This Legislator Slammed Her White, Male Colleagues For Avoiding Speeches By Women Of Color

Photo: Courtesy of Minnesota House of Representatives.
If anyone asks, this is what true sisterhood looks like.
On Monday, State Representative Ilhan Omar, the first Somali-American woman elected to office, argued against a public safety bill in the Minnesota House of Representatives. According to the Minneapolis City Pages, Omar said that the legislation, which would increase penalties for protesters who are arrested for blocking freeways, is a strike against civil rights and would have blocked historical demonstrations such as Dr. Martin Luther King, Jr.'s march in Selma, AL.
But there was a problem: Most of Omar's colleagues weren't in the chamber while she was giving her speech. In fact, many of them weren't there when other women presented their arguments against the bill either. So, House Minority Leader Melissa Hortman moved to a "call to the House" to force the absent lawmakers to come back to the chamber.
And then she delivered a jab: “I hate to break up the 100% white male card game in the retiring room, but I think this is an important debate."
According to the the Minneapolis City Pages, 56 out of the 77 Republicans in the House are white men. That amounts to 72% of the majority caucus and over 40% of the entire House of Representatives.
Understandably, Hortman's Republican colleagues weren't happy about this comment at all. In fact, House Majority Leader Joyce Peppin said that Hortman's comment was "racist," according to the Minneapolis City Pages. Meanwhile, State Representative Bob Dettmer asked for a chance to speak.
"I’m a white male," he said. "I respect everybody. But I really believe the comments that were made by the minority leader were really not appropriate. Minority leader, would you apologize to the body?"
But Hortman held her ground and called out her male colleagues for disrespecting the women in the chamber, particularly women of color.
"Representative Dettmer, I'm glad you asked me to yield. I have no intention of apologizing. I am so tired of watching Representative Susan Allen give an amazing speech, Representative Peggy Flanagan give an amazing speech, watching Representative Jamie Becker-Finn give an amazing speech, Representative Rena Moran give the most heartfelt, incredible speech I've heard on this House floor, as long as I can remember, watching Representative Ilhan Omar give an amazing speech... And looking around, to see, where are my colleagues?" she said. "And I went in the retiring room, and I saw where a bunch of my colleagues were. And I'm really tired of watching women of color, in particular, being ignored. So, I'm not sorry."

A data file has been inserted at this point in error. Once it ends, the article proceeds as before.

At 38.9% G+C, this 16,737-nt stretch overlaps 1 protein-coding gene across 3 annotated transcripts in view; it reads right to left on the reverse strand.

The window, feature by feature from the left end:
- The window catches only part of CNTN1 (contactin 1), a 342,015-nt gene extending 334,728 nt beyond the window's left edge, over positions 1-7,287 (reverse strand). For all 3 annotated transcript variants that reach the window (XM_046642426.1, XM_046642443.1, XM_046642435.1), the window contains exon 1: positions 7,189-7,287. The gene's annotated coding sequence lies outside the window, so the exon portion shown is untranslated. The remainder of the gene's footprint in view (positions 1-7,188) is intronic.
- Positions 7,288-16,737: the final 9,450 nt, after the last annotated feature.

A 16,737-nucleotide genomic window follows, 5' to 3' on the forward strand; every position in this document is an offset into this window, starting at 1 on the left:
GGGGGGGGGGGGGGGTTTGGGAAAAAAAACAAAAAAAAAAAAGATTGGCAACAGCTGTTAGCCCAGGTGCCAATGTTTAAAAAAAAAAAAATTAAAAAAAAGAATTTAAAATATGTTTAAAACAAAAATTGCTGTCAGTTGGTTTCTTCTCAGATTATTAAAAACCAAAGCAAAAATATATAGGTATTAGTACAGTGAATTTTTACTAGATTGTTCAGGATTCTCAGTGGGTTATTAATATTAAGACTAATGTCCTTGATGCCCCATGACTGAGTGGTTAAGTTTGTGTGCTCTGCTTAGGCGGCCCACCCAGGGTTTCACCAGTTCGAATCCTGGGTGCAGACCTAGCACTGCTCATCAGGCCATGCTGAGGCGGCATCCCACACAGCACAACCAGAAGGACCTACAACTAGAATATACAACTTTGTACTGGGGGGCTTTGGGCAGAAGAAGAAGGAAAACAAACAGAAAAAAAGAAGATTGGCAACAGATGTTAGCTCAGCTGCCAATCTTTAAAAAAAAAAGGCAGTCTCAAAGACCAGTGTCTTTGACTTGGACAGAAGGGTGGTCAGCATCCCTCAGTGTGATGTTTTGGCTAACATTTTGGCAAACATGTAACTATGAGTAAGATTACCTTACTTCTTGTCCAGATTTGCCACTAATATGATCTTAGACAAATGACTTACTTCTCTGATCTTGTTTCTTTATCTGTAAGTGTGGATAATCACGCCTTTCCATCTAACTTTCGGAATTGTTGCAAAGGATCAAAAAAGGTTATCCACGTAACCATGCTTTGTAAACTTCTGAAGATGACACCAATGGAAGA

Let's emphasize that: "And I'm really tired of watching women of color, in particular, being ignored. So, I'm not sorry."
If we had been there, we would have been thrown out of the chamber for giving Hortman a standing ovation.
Recently, white women in particular have been heavily criticized for displaying a brand of feminism that isn't intersectional — that ignores the plight of their sisters of color, and that's highly superficial. There's even a term for that: white feminism. (Before you come for us with pitchforks, know that "white feminist" doesn't mean that all white women who consider themselves feminists believe in this type of philosophy.)
So if you think about it, it's not really surprising that 52% of white women ended up voting for President Trump. Gender aside, white women are still privileged by default because of their skin color. And often that means they forget that women of color are even more disadvantaged.
Therefore, it's fucking refreshing to see that Hortman didn't limit herself to calling out the implied sexism in her male colleagues' behaviors. She went the extra mile to let them know they were being even more disrespectful and dismissive towards the women of color in the chamber.
And for that we applaud her. All of us could learn a little bit about sisterhood, solidarity, and intersectional feminism from this.
Watch the amazing takedown in the video below.
It’s 2017, and yet women are still fighting for equality. Data suggests it will take until 2152 to close the gender wage gap, but it shouldn’t take a century to get what we want. We want more, and Refinery29 is here to help — because 135 years is too long to wait for what we deserve today.

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